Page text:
Superintendent Hofmeister reflects on first 100 days, looks to challenges ahead
OKLAHOMA CITY — Oklahoma Superintendent of Public Instruction Joy Hofmeister has been in the position for 100 days as of Monday.
Hofmeister took office on January 12, and has since traveled all over the Sooner State to advocate for schoolchildren and the education system of Oklahoma.
“It has been a true privilege to see innovative and passionate educators working tirelessly in communities large and small. Their commitment to our children is nothing short of inspirational,” Hofmeister said at a news conference Monday.
In 14 weeks, Hofmeister has toured 21 school districts, visiting classrooms and listening to teachers.
“Every time I go to a school, teachers tell me about how proud they are of their students, and administrators brag on their teachers. At the same time, I know they are concerned about excessive testing, underfunding and an erosion of respect for their profession,” Hofmeister said.
With 1,000 vacant teaching positions and at least 500 positions filled by people who received emergency teaching certification Hofmeister said, “I am determined to do everything in my power to address those very real problems.”
Her first step towards getting more teachers in Oklahoma was addressing the salary issue.
Hofmeister proposed #OKhigh5 in January as a first step in solving the teacher shortage. The plan would add five days of instruction and provide a $5,000 across-the-board teacher pay increase over a five-year period, bringing Oklahoma’s days of instruction to the national average and its teacher pay to the regional average.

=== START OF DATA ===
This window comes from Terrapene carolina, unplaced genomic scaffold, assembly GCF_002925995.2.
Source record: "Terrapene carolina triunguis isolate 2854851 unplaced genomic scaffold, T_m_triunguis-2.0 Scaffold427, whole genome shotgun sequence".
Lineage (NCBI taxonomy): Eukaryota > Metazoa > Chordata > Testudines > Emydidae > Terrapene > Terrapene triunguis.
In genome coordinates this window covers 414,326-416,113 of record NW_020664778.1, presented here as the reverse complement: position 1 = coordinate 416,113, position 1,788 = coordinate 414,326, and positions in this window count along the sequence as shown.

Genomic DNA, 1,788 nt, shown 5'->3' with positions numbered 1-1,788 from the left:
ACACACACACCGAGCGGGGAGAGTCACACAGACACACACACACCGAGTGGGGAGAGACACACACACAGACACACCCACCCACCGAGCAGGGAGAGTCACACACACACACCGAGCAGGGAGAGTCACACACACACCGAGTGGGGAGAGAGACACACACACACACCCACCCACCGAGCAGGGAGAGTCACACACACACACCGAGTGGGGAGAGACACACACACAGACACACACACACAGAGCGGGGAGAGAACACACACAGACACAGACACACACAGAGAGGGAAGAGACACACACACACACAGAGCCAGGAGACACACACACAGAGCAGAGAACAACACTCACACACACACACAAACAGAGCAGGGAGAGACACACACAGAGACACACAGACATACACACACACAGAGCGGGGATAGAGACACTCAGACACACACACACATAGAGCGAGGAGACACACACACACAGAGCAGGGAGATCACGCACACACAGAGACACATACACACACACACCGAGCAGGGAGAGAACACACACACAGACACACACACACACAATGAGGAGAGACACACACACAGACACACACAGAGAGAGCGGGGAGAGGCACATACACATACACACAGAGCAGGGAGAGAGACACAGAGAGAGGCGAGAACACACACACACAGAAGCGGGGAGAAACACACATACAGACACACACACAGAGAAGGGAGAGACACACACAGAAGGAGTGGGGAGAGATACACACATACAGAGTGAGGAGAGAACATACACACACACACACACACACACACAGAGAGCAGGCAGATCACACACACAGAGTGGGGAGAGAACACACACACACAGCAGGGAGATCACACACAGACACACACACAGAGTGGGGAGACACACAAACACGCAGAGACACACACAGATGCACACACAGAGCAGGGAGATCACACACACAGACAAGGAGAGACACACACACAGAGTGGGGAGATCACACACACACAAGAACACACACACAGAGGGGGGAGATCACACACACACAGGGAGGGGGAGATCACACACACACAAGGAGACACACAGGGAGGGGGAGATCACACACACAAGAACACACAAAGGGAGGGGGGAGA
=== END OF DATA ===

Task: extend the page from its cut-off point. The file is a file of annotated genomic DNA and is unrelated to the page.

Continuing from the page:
In February, Hofmeister pushed for the Oklahoma State Department of Education to partner with the Oklahoma Tax Commission to recalculate a mid-term adjustment law from 1992 — one not followed for 23 years — affecting how ad valorem is calculated in state aid, according to a press release.
In March, she joined thousands of people for the education rally at the state Capitol.
In her first 100 days of office, Hofmeister has also eliminated Oklahoma’s 5th and 8th grade writing field tests.
“Every moment spent on mandated assessments is time lost for instruction,” Hofmeister said. “While I support accountability and state testing, we must have proof that those tests themselves are proven, accurate and useful to teachers and students alike. It’s time to end unnecessary testing.”
She says the state would save $5 million annually if EOI exams for high school students were replaced by the ACT.
A Rep Tape Task Force will be started by advisory groups on Hofmeister’s senior advisory council. The group will seek “input and recommendations as part of a continuous feedback loop ensuring the next steps are effectively implemented and successful,” according to a press release.
The RTTF will begin its work within the next 100 days of her term.